Posted by Frank Chin on January 23, 2002 at 20:35:38:
I ran into this DSR problem with the banks early on, in the early 80’s when interest rates were over 16%.
As you said, when the banks added up all of the rental income, knock 25% off, combine that with your salary, and compute a ratio of that the mortgage payments, I was tapped out at three properties.
Now, we’re talking about conventional loans that banks sell to the secondary market.
I was able to get beyond that quite by accident. I decided to go for REO at auctions simply because I could get it so much cheaper, and thus cash flow so much better. But I was amazed that when the REO bank provides the mortgage, the normal DSR rules did not apply because the bank is putting the loan in its own portfolio.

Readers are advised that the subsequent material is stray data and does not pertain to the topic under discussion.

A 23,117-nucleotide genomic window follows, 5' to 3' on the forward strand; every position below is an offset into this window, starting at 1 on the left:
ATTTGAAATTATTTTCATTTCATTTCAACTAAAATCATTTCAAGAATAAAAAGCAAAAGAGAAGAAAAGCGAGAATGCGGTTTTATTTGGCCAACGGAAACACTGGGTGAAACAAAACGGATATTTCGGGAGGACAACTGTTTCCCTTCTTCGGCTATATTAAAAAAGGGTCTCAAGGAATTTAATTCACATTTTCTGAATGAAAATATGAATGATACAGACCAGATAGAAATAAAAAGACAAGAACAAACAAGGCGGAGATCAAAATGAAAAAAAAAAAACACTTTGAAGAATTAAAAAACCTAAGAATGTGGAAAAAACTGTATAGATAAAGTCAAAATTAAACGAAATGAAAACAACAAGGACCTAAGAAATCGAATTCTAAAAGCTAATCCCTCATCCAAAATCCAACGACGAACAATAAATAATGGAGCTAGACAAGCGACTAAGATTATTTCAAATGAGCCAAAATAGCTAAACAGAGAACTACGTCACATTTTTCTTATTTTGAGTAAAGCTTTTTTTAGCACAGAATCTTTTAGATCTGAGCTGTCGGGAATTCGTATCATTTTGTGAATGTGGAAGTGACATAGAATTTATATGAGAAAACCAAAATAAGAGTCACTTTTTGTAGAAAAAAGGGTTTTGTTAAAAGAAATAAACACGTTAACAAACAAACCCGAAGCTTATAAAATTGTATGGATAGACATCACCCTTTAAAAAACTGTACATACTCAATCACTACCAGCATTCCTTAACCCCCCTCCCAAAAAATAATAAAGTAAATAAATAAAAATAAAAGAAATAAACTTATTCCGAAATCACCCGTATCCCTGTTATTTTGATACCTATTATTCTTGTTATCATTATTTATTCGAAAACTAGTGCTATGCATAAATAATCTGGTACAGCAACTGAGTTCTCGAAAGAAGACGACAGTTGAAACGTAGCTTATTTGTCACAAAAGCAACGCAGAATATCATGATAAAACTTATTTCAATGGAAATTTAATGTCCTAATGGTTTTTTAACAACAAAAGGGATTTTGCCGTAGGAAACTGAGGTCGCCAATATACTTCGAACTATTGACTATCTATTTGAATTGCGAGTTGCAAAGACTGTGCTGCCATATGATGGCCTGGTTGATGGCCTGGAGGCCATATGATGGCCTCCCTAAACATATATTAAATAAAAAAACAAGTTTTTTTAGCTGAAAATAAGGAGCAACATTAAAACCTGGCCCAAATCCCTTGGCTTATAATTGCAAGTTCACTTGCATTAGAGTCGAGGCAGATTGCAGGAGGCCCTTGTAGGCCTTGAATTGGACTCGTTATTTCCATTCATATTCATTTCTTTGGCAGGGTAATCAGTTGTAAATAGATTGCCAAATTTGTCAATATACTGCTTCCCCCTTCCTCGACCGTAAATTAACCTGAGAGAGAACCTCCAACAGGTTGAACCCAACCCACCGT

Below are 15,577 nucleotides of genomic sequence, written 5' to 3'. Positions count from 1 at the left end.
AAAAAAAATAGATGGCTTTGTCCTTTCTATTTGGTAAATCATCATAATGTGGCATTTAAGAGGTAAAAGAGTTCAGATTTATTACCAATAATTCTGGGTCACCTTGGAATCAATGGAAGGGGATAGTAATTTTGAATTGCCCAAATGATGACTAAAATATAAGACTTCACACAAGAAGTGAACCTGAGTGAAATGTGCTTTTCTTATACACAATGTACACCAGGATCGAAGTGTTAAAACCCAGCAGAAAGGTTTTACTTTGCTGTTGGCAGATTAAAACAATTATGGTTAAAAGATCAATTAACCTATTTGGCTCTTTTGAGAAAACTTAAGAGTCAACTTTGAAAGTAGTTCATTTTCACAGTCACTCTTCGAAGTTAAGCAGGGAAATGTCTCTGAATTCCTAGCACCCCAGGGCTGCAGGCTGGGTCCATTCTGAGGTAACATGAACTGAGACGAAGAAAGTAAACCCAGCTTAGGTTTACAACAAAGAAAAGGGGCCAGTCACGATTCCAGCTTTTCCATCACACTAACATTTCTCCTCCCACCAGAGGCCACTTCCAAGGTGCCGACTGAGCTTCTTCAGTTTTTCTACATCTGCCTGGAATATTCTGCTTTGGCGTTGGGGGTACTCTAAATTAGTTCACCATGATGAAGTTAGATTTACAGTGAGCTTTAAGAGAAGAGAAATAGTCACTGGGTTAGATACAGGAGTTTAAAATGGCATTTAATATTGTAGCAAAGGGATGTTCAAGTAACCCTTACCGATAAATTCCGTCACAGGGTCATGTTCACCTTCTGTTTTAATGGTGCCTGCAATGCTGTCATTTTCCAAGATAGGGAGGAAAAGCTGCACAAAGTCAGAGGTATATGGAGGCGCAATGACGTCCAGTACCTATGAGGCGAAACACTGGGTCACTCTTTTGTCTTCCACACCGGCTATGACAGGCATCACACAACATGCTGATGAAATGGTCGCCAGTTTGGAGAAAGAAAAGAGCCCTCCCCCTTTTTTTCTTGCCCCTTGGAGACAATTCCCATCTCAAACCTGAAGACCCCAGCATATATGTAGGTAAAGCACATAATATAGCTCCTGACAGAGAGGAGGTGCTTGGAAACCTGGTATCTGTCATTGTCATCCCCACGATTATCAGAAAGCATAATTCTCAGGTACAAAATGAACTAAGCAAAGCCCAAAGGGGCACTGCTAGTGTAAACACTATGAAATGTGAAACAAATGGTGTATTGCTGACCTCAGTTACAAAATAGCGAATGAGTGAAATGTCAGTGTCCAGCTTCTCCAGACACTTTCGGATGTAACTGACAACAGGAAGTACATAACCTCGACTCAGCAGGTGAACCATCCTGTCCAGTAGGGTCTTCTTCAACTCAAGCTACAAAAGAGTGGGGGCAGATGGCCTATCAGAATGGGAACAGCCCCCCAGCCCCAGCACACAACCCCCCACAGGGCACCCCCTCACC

The banker said the only criteria was the buyer has a certain income and good credit score.
Another way is to purchase multi familes with commecial loans. The loan criteria is slightly different, and is dependent on the cash generating capacity of the property itself.
There are also “no doc” loans that requires as low as 10% to 20% down payment or equity from certain banks. Most “No doc” loans usually require 40% down though. These loans depend solely on the appraisal of the property, and DOES NOT take ANY INCOME, thus DSR, into account. The rates for the 10% to 20% variety are slightly higher though than conventional loans. At 40%, the rates are about half a percent higher than conventional.
I am not a “subject to” expert, so others may comment on the methodology of taking over loans.
All in all, there are many ways to surmount the barrier.